Windows 10 brings back the Start menu
Microsoft two days ago disclosed its next operating system.The software will run on a wide range of devices, from phones and tablets to PCs and Xbox games consoles, with applications sold from a single store. It also marks the return of the Start Menu, which had been removed from Windows 8. Microsoft has laid out details of its next version of the Windows operating system, which returns to older versions experience for several key features.At an event in San Francisco, Microsoft demonstrated build 9841 of Windows 10, code-named Threshold.In a presentation video available online, the company made references to Windows 7, which was well-received by users. Microsoft also introduced a new feature called ‘Continuum’, which will adapt the Windows 10 interface based on the type of device being used. Users will also need to switch between the traditional desktop UI and the touch mode when a keyboard is disconnected or connected and according to the company the feature was made with hybrid devices like the Surface 3 Pro in mind.Chief among changes in Windows 10 is the return to the familiar Start menu to access applications and files that was removed in Windows 8 in favour of touch-oriented Start screen. The Start screen will remain in Windows 10, but will only appear when the operating system detects a touch-display device. Windows 10 will keep the “Charms” command and navigation bars on the side of the screen that are hidden until swiped into view, but they are only active on touch-screen devices and not on traditional computers with mice and keyboards.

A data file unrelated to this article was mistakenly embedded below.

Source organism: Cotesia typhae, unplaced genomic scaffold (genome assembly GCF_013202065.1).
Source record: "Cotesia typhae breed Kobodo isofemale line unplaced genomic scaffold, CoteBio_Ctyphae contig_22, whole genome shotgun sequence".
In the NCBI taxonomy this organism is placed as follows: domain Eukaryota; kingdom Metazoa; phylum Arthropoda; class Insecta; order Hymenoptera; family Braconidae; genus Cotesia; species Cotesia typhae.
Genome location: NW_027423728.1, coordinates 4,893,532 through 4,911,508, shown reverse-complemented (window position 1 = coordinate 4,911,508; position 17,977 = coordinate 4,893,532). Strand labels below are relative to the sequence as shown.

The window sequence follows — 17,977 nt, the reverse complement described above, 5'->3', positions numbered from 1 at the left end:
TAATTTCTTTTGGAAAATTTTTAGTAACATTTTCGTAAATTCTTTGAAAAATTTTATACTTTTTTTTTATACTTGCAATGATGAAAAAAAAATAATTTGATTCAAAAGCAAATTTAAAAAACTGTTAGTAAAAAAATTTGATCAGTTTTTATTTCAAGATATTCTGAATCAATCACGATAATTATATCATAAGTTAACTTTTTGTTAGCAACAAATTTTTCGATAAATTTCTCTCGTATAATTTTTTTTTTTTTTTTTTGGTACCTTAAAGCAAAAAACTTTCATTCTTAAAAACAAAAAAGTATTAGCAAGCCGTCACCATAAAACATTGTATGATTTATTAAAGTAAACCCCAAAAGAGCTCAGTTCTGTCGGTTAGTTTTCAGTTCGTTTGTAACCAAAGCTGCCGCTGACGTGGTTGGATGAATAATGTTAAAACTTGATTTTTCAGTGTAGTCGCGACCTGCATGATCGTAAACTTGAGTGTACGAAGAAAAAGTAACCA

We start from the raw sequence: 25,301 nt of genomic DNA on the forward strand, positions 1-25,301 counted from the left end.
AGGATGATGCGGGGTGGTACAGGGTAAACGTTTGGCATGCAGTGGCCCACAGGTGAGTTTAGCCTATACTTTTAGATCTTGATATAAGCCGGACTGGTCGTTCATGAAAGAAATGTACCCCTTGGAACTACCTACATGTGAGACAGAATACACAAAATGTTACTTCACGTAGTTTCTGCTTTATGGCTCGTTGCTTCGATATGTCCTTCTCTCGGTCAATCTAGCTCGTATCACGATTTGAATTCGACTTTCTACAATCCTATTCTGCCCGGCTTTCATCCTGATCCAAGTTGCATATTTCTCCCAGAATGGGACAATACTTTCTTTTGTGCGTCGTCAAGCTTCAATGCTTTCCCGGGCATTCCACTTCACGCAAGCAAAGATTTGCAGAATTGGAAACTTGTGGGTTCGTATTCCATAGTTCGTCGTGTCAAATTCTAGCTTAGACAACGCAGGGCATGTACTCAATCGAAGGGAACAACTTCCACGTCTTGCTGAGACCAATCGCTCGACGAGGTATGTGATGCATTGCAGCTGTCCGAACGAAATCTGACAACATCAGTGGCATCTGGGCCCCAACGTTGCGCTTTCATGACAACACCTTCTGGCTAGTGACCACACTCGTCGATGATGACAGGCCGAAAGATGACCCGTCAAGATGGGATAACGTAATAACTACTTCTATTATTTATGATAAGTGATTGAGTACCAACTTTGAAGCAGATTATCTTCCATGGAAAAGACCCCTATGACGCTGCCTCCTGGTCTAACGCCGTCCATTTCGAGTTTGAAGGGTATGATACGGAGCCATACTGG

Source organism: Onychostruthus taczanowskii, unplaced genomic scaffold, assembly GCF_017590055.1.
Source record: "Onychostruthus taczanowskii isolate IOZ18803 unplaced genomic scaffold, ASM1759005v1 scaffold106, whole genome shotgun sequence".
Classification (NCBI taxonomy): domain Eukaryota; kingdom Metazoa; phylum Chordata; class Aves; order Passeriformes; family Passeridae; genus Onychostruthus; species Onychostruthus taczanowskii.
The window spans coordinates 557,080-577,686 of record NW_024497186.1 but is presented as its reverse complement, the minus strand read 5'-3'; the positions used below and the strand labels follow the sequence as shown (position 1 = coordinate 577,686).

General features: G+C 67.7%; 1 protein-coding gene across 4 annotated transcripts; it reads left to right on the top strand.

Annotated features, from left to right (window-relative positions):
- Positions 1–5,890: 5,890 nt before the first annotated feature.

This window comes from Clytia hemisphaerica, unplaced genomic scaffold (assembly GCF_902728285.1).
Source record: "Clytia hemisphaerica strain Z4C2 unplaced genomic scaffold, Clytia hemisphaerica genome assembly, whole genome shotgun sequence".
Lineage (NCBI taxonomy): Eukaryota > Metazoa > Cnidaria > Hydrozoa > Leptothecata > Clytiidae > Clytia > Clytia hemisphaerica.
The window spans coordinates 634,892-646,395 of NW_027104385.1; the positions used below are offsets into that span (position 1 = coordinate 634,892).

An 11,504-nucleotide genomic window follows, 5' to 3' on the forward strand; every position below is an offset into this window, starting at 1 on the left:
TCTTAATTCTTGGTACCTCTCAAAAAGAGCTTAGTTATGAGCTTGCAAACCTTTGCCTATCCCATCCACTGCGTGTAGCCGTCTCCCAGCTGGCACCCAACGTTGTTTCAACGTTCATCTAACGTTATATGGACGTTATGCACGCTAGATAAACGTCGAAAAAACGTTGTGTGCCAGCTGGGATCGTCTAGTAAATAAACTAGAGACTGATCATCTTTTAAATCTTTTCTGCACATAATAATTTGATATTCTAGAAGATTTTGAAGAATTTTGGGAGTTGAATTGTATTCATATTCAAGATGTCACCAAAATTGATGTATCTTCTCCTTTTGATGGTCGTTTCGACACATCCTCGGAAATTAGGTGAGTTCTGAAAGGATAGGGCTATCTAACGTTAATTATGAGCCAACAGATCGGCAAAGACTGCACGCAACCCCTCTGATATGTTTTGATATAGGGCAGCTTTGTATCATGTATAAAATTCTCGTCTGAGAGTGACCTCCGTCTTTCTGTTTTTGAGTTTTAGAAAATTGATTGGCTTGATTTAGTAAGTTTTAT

Other new features includes a “quad snap” view allowing four apps to be snapped onto the same screen. Windows 10 will have multiple desktops for the first time, and has built in an Expose-like task view button as well.The new Windows 10 will work across a range of devices including touch screen tablets and laptops, to desktops and all-in-one PCs, Microsoft said. Microsoft hopes to lure more users back to the new operating system with simplified management and deployment that makes device wipe and reload obsolete during in-place upgrades. Microsoft is also revamping its Windows Store to allow volume app purchases for organisations, including licensing re-use and reclaim.Microsoft will offer a “technical preview” of Windows 10 to early adopters http://windows.microsoft.com/en-gb/windows/preview, which will run on laptops and desktops and later the release that will work on computer servers will follow. Kevin Gallo, the company’s director for application development, said there will be one store for all devices. Universal Windows concept that allows developers to leverage the same code to deliver appropriately tailored experience across multiple devices types will be the cornerstone for building Windows 10 apps.Windows 10 will come with security and identity protection improvements that guard against data breaches, device theft and phishing or social engineering attacks,according to Microsoft, building in multi-factor authentication and token-based systems into the operating system.